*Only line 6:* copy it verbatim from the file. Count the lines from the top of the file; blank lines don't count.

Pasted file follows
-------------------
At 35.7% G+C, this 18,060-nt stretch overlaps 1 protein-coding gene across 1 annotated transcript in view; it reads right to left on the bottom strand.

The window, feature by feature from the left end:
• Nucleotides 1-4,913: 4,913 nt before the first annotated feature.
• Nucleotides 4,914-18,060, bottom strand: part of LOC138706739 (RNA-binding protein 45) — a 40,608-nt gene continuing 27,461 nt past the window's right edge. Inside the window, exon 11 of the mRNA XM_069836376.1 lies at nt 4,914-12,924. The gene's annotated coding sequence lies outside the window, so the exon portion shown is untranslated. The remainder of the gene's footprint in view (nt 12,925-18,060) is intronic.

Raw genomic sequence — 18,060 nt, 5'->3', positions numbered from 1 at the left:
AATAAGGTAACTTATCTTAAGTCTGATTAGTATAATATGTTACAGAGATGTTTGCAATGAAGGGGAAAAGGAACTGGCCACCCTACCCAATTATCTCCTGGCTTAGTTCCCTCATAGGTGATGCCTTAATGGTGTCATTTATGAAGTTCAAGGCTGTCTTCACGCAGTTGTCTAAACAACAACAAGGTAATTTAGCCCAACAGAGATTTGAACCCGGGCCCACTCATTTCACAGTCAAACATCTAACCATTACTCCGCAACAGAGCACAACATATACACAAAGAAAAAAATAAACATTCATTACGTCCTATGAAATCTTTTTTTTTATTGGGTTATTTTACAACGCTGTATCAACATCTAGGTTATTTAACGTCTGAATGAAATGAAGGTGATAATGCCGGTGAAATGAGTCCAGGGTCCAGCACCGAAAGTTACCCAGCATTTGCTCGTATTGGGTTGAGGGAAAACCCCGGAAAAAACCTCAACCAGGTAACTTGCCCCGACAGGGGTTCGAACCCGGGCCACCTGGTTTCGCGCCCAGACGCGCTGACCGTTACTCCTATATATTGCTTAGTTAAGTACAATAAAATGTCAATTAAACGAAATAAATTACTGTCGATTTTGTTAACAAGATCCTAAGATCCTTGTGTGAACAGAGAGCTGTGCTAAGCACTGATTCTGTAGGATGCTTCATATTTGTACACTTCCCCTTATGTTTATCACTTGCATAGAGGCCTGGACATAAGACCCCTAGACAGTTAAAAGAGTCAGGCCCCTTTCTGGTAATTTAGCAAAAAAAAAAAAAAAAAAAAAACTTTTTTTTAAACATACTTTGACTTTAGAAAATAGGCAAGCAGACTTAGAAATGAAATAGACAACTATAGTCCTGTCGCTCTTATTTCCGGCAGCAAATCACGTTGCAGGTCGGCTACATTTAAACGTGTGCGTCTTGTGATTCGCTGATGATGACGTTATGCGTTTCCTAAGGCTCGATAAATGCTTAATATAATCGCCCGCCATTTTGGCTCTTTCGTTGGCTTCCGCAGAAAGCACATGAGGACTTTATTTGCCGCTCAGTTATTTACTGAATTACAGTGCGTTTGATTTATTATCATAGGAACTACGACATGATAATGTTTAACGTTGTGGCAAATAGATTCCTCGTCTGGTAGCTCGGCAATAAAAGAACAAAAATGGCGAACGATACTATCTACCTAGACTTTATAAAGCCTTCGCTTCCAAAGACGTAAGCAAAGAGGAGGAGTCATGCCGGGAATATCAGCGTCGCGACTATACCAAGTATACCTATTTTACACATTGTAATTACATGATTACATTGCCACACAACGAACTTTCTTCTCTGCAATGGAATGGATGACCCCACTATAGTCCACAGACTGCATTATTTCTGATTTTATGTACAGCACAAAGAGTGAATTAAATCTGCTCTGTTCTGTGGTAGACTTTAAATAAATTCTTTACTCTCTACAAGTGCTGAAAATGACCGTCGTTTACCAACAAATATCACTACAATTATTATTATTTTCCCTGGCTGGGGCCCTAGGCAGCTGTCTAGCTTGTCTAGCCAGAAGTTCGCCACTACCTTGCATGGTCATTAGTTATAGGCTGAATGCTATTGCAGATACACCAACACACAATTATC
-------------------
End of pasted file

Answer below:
AATAAGGTAACTTATCTTAAGTCTGATTAGTATAATATGTTACAGAGATGTTTGCAATGAAGGGGAAAAGGAACTGGCCACCCTACCCAATTATCTCCTGGCTTAGTTCCCTCATAGGTGATGCCTTAATGGTGTCATTTATGAAGTTCAAGGCTGTCTTCACGCAGTTGTCTAAACAACAACAAGGTAATTTAGCCCAACAGAGATTTGAACCCGGGCCCACTCATTTCACAGTCAAACATCTAACCATTACTCCGCAACAGAGCACAACATATACACAAAGAAAAAAATAAACATTCATTACGTCCTATGAAATCTTTTTTTTTATTGGGTTATTTTACAACGCTGTATCAACATCTAGGTTATTTAACGTCTGAATGAAATGAAGGTGATAATGCCGGTGAAATGAGTCCAGGGTCCAGCACCGAAAGTTACCCAGCATTTGCTCGTATTGGGTTGAGGGAAAACCCCGGAAAAAACCTCAACCAGGTAACTTGCCCCGACAGGGGTTCGAACCCGGGCCACCTGGTTTCGCGCCCAGACGCGCTGACCGTTACTCCTATATATTGCTTAGTTAAGTACAATAAAATGTCAATTAAACGAAATAAATTACTGTCGATTTTGTTAACAAGATCCTAAGATCCTTGTGTGAACAGAGAGCTGTGCTAAGCACTGATTCTGTAGGATGCTTCATATTTGTACACTTCCCCTTATGTTTATCACTTGCATAGAGGCCTGGACATAAGACCCCTAGACAGTTAAAAGAGTCAGGCCCCTTTCTGGTAATTTAGCAAAAAAAAAAAAAAAAAAAAAACTTTTTTTTAAACATACTTTGACTTTAGAAAATAGGCAAGCAGACTTAGAAATGAAATAGACAACTATAGTCCTGTCGCTCTTATTTCCGGCAGCAAATCACGTTGCAGGTCGGCTACATTTAAACGTGTGCGTCTTGTGATTCGCTGATGATGACGTTATGCGTTTCCTAAGGCTCGATAAATGCTTAATATAATCGCCCGCCATTTTGGCTCTTTCGTTGGCTTCCGCAGAAAGCACATGAGGACTTTATTTGCCGCTCAGTTATTTACTGAATTACAGTGCGTTTGATTTATTATCATAGGAACTACGACATGATAATGTTTAACGTTGTGGCAAATAGATTCCTCGTCTGGTAGCTCGGCAATAAAAGAACAAAAATGGCGAACGATACTATCTACCTAGACTTTATAAAGCCTTCGCTTCCAAAGACGTAAGCAAAGAGGAGGAGTCATGCCGGGAATATCAGCGTCGCGACTATACCAAGTATACCTATTTTACACATTGTAATTACATGATTACATTGCCACACAACGAACTTTCTTCTCTGCAATGGAATGGATGACCCCACTATAGTCCACAGACTGCATTATTTCTGATTTTATGTACAGCACAAAGAGTGAATTAAATCTGCTCTGTTCTGTGGTAGACTTTAAATAAATTCTTTACTCTCTACAAGTGCTGAAAATGACCGTCGTTTACCAACAAATATCACTACAATTATTATTATTTTCCCTGGCTGGGGCCCTAGGCAGCTGTCTAGCTTGTCTAGCCAGAAGTTCGCCACTACCTTGCATGGTCATTAGTTATAGGCTGAATGCTATTGCAGATACACCAACACACAATTATC